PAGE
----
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Thursday, April 5, 2012
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Music Discovery and the Radio Industry Mirage

We've all heard the quote on how the radio industry is a "primary source for music discovery." We've also heard the complaints on how radio has tightened playlists, and it offers fewer chances for new artists to emerge than at any time in its history. So, which comment is being "stretched" for impact?

Because Audio Graphics runs RRadio Music, a web site that connects indie artists with internet radio stations, I get queried by bands on tactics for getting exposure.

I took another phone call yesterday from a manager of multiple indie artists. As most of these calls go - and I receive many - he wanted to know why it is so difficult (actually, he used the word "impossible") to get a new artist's song on broadcast radio. For those who work in the radio industry, you know the reasons. We'll not go into them here.

"...we are seeing the radio industry deliver less of a selection of new music and artists to the masses." What's not so obvious to a radio insider is that though the industry sees itself as introducing new acts, that's not the same view held by the people who produce music.

To the indie artist, getting airplay on a broadcast radio station is a dead issue today. On the other side of the speakers, for listeners in the 12-34 demos, it's an almost intuitive act to search for new music online.

Here's a simple exercise. Google "find new music," "hear new songs," "independent country artists" (substitute rock, pop, rap, etc. for country, too), and even try the cumbersome term "discover new music." Go 3 pages deep on each search, as that's about the maximum a normal search reaches. Here's an indisputable fact that you'll uncover which nobody in the radio industry can explain - you won't find a broadcast station link. (The one exception is the North Carolina public radio station WUNC, which shows up on the "discover new music" search in the 20th slot. It features a page linked to the NPR "Discover the Music" initiative, which is quite a cache of sound.)

Here's another fact, and a most probable cause as to why you'll not hear many new artists on broadcast radio - finding good new music takes time. Someone has to listen, and the industry has been downsized to where there's nobody left at a station who has the time. Consolidation's approach to controlling the distribution of music is another cause for the downturn in new tunes aired, but you'll not hear that discussed at a radio convention or read about it in a radio trade.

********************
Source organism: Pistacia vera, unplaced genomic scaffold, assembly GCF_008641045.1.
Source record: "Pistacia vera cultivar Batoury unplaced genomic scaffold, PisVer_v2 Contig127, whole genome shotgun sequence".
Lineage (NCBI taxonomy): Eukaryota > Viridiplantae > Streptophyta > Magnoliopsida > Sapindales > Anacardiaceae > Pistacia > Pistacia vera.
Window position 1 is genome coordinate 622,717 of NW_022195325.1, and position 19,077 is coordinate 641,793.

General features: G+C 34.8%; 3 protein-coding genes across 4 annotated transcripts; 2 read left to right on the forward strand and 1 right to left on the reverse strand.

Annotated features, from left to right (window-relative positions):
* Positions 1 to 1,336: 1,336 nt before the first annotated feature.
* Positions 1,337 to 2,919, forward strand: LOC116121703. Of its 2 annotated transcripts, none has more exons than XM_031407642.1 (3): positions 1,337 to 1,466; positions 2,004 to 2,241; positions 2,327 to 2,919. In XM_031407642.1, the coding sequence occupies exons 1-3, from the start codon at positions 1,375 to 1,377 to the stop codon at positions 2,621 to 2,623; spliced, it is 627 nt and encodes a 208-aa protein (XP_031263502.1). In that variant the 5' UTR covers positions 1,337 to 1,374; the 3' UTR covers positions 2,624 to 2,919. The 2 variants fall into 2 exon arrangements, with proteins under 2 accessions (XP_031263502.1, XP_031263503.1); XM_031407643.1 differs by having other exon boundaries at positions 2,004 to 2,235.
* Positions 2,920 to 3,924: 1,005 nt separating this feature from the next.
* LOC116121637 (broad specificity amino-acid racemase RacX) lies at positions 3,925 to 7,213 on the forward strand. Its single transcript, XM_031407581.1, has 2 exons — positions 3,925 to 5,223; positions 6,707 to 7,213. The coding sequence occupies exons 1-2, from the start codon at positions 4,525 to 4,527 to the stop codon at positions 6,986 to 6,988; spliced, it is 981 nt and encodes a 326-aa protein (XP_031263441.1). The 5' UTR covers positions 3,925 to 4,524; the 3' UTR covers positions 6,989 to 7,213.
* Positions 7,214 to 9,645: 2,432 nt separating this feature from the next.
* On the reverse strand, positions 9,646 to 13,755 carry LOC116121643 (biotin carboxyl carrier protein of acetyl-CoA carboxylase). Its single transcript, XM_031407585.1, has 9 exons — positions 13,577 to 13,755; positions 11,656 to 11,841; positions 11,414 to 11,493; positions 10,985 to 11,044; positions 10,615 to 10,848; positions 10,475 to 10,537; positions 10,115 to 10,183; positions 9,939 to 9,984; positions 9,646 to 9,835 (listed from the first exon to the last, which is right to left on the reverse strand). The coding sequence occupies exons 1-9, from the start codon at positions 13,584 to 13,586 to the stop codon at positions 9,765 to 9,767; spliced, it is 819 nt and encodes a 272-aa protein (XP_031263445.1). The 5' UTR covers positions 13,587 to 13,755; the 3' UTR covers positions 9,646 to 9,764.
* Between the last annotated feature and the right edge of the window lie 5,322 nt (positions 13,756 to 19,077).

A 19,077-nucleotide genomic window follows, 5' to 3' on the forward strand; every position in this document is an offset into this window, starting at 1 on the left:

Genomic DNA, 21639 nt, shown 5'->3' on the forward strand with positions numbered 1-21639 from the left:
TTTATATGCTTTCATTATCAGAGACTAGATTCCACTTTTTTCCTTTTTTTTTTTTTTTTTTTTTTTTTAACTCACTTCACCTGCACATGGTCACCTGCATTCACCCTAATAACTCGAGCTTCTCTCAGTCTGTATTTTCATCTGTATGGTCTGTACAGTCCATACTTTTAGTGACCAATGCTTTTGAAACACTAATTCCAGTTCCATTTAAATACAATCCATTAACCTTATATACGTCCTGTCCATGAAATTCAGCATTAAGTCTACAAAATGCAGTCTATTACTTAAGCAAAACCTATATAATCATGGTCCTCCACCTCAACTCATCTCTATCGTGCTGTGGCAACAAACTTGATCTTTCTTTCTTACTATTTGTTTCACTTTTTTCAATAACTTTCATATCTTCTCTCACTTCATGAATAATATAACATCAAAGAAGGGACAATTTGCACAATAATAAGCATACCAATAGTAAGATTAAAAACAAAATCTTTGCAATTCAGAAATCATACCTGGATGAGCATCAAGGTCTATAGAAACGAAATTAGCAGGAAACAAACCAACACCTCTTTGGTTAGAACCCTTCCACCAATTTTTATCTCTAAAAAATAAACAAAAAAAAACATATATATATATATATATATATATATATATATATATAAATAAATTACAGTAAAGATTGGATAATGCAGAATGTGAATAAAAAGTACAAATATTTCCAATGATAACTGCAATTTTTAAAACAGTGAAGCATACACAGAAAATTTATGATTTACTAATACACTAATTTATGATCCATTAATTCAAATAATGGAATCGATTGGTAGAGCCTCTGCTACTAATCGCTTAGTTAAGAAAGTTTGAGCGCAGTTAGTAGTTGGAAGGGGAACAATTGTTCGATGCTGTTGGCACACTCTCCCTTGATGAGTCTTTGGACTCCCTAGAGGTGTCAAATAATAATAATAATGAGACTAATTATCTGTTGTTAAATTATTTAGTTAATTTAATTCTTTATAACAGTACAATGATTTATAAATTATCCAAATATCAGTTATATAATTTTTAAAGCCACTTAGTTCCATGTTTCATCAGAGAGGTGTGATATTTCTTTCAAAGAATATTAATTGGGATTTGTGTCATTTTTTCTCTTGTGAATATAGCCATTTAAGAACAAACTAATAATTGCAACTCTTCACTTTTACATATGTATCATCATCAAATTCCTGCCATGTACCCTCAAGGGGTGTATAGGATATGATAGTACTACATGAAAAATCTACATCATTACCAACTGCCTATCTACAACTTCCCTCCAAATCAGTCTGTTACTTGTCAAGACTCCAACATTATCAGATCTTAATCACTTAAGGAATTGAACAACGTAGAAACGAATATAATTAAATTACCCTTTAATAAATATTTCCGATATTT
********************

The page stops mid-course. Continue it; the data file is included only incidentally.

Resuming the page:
Radio once was where new music was found on a regular basis. Whole programs were devoted to new acts and songs back in the "good old days." But we can't go back to then, nor do I want to.

Similar to how local information has evaporated from the majority of radio programming and is showing up in greater amounts online, we are seeing the radio industry deliver less of a selection of new music and artists to the masses. They (the masses), in turn, are looking online to discover new music in greater numbers than just a few short years ago.

If the radio industry wants to believe it leads as a primary source of music discovery, its leaders are making the same mistake as when they thought nobody would turn to the internet to listen to radio. The broadcast radio industry may be in front today due to its much larger base of listeners, but trends are not on its side.

The perception within may be that plenty of new music is offered by broadcast radio, but it's only a mirage to those who won't do the research required for uncovering trends.

For independent artists, managers of indie acts, and - most importantly - for the public which seeks out new music (because they're tired of hearing the same songs played ad nauseum on the air), radio is quickly sinking into a non sequitur. That the people leading the radio industry don't see this train coming is equivalent to them missing the movement of ad dollars to online, or their audience to internet radio.

Perhaps all have been too busy keeping the mirage alive to open their eyes to reality of change, again.

For artists looking on tips to getting exposure, try this Audio Graphics' article: "Getting Your Song Played on Radio."

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